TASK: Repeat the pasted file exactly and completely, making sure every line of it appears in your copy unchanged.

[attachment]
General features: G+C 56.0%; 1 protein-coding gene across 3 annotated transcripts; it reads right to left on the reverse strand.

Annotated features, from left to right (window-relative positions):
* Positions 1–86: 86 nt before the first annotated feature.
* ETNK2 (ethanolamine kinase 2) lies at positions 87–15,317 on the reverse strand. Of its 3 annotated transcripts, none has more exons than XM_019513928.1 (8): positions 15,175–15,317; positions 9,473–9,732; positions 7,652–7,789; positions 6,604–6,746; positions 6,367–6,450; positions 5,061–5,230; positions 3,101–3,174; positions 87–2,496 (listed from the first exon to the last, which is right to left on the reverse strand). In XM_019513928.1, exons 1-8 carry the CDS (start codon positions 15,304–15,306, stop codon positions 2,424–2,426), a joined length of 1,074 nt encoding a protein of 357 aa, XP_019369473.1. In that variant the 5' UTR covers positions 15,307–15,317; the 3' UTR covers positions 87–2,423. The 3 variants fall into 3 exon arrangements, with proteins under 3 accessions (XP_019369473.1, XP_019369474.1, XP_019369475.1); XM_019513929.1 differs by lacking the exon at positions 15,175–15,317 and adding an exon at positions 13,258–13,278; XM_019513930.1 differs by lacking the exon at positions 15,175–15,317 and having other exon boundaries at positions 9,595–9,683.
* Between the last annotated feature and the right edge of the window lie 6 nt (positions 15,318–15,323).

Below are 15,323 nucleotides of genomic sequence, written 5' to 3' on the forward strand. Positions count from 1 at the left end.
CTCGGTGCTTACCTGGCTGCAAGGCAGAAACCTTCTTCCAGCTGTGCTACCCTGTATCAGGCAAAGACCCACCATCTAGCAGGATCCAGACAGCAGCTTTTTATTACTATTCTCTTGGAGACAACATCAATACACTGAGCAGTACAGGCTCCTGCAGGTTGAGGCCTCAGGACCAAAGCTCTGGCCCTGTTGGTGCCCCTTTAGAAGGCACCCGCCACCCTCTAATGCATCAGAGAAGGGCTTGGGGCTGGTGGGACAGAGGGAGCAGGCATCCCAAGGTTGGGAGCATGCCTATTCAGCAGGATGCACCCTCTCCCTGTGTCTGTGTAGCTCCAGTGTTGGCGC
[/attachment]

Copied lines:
General features: G+C 56.0%; 1 protein-coding gene across 3 annotated transcripts; it reads right to left on the reverse strand.

Annotated features, from left to right (window-relative positions):
* Positions 1–86: 86 nt before the first annotated feature.
* ETNK2 (ethanolamine kinase 2) lies at positions 87–15,317 on the reverse strand. Of its 3 annotated transcripts, none has more exons than XM_019513928.1 (8): positions 15,175–15,317; positions 9,473–9,732; positions 7,652–7,789; positions 6,604–6,746; positions 6,367–6,450; positions 5,061–5,230; positions 3,101–3,174; positions 87–2,496 (listed from the first exon to the last, which is right to left on the reverse strand). In XM_019513928.1, exons 1-8 carry the CDS (start codon positions 15,304–15,306, stop codon positions 2,424–2,426), a joined length of 1,074 nt encoding a protein of 357 aa, XP_019369473.1. In that variant the 5' UTR covers positions 15,307–15,317; the 3' UTR covers positions 87–2,423. The 3 variants fall into 3 exon arrangements, with proteins under 3 accessions (XP_019369473.1, XP_019369474.1, XP_019369475.1); XM_019513929.1 differs by lacking the exon at positions 15,175–15,317 and adding an exon at positions 13,258–13,278; XM_019513930.1 differs by lacking the exon at positions 15,175–15,317 and having other exon boundaries at positions 9,595–9,683.
* Between the last annotated feature and the right edge of the window lie 6 nt (positions 15,318–15,323).

Below are 15,323 nucleotides of genomic sequence, written 5' to 3' on the forward strand. Positions count from 1 at the left end.
CTCGGTGCTTACCTGGCTGCAAGGCAGAAACCTTCTTCCAGCTGTGCTACCCTGTATCAGGCAAAGACCCACCATCTAGCAGGATCCAGACAGCAGCTTTTTATTACTATTCTCTTGGAGACAACATCAATACACTGAGCAGTACAGGCTCCTGCAGGTTGAGGCCTCAGGACCAAAGCTCTGGCCCTGTTGGTGCCCCTTTAGAAGGCACCCGCCACCCTCTAATGCATCAGAGAAGGGCTTGGGGCTGGTGGGACAGAGGGAGCAGGCATCCCAAGGTTGGGAGCATGCCTATTCAGCAGGATGCACCCTCTCCCTGTGTCTGTGTAGCTCCAGTGTTGGCGC